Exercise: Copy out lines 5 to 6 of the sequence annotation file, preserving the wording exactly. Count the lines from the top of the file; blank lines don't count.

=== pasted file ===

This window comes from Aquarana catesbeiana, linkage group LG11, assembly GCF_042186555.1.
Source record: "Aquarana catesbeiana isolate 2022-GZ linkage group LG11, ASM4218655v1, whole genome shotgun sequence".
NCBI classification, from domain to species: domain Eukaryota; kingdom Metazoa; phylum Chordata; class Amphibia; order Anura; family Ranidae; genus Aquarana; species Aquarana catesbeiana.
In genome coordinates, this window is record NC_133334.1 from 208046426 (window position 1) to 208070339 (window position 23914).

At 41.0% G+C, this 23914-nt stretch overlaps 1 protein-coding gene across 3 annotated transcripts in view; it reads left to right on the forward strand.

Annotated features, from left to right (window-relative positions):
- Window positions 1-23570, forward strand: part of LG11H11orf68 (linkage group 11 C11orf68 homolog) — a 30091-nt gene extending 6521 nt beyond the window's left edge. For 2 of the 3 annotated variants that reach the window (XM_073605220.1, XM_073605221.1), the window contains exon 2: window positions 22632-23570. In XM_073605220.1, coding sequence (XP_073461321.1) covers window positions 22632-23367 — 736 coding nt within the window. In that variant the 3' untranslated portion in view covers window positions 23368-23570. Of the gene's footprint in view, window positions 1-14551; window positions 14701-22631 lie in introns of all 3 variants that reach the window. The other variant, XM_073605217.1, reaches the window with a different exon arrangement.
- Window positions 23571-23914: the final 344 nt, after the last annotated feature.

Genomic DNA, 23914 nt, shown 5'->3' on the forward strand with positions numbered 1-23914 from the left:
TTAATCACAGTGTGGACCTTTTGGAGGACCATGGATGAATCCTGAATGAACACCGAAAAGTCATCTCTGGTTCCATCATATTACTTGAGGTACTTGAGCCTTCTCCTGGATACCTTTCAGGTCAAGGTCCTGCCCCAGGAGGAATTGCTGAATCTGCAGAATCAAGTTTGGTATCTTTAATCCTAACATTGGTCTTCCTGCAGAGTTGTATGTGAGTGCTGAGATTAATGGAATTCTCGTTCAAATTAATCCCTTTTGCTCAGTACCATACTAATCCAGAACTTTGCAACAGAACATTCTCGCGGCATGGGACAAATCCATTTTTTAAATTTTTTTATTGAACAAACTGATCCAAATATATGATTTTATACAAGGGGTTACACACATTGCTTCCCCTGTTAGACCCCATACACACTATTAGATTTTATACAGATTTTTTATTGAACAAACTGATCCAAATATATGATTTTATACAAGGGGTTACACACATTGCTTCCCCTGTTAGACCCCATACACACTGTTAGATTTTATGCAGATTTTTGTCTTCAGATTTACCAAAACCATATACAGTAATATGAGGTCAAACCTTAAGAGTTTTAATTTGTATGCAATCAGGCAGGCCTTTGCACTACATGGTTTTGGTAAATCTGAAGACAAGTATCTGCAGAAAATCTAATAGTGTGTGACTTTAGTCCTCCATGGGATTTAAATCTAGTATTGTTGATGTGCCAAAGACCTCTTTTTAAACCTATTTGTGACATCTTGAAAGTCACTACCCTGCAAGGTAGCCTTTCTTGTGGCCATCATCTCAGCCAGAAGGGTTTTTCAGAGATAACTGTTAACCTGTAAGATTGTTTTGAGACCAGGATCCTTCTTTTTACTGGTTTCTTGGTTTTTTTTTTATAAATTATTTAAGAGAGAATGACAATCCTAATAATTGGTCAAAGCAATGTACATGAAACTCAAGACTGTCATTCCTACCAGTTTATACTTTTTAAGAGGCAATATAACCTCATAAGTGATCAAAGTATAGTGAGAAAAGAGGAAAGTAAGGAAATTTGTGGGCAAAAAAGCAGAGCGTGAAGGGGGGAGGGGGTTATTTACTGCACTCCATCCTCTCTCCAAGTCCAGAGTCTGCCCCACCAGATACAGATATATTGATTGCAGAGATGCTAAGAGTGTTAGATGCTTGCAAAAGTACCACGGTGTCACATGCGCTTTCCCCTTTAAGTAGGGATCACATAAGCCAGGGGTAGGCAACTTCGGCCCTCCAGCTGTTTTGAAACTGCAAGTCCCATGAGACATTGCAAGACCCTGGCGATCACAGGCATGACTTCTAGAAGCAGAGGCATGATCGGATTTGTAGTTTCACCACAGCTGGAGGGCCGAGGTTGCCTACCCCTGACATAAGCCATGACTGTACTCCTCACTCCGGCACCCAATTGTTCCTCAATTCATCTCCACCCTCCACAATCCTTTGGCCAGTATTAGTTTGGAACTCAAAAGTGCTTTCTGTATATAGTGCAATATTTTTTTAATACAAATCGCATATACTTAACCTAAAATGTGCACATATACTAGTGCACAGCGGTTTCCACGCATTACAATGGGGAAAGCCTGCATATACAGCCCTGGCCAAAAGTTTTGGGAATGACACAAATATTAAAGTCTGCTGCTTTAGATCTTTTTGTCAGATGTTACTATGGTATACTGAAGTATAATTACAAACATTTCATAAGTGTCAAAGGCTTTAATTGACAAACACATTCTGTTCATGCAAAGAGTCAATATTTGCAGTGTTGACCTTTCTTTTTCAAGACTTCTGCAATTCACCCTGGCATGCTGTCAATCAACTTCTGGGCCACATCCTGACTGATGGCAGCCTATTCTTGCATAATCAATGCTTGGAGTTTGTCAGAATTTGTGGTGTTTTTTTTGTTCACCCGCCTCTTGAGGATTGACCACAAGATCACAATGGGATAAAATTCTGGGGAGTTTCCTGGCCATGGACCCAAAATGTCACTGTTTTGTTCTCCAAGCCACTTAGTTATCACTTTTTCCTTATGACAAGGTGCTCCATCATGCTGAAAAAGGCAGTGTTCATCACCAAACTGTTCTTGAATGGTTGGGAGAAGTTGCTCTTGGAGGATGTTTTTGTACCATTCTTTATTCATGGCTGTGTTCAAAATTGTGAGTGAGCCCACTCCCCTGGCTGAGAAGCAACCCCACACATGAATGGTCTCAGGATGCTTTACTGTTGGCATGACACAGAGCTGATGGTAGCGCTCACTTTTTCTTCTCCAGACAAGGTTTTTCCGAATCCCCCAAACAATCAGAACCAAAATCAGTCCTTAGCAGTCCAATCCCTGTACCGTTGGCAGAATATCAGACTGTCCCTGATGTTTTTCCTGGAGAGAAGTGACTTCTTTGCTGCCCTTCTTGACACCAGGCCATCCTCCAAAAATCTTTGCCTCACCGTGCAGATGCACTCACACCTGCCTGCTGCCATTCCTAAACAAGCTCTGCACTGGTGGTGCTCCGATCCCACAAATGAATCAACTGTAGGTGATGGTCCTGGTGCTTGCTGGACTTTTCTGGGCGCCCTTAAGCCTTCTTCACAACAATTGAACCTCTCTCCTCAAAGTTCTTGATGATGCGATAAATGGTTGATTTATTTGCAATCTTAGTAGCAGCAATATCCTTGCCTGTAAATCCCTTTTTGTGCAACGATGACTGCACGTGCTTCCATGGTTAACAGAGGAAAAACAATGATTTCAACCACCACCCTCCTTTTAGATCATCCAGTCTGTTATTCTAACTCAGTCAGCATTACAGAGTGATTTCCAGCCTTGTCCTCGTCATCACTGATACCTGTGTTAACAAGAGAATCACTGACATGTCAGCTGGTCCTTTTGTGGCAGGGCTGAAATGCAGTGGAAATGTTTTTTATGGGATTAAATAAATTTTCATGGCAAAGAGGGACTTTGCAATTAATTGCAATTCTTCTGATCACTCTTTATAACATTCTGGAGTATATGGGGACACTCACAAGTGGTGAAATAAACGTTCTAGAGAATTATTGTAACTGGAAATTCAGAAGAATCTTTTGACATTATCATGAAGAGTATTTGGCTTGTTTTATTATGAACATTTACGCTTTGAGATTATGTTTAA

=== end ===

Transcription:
At 41.0% G+C, this 23914-nt stretch overlaps 1 protein-coding gene across 3 annotated transcripts in view; it reads left to right on the forward strand.

Annotated features, from left to right (window-relative positions):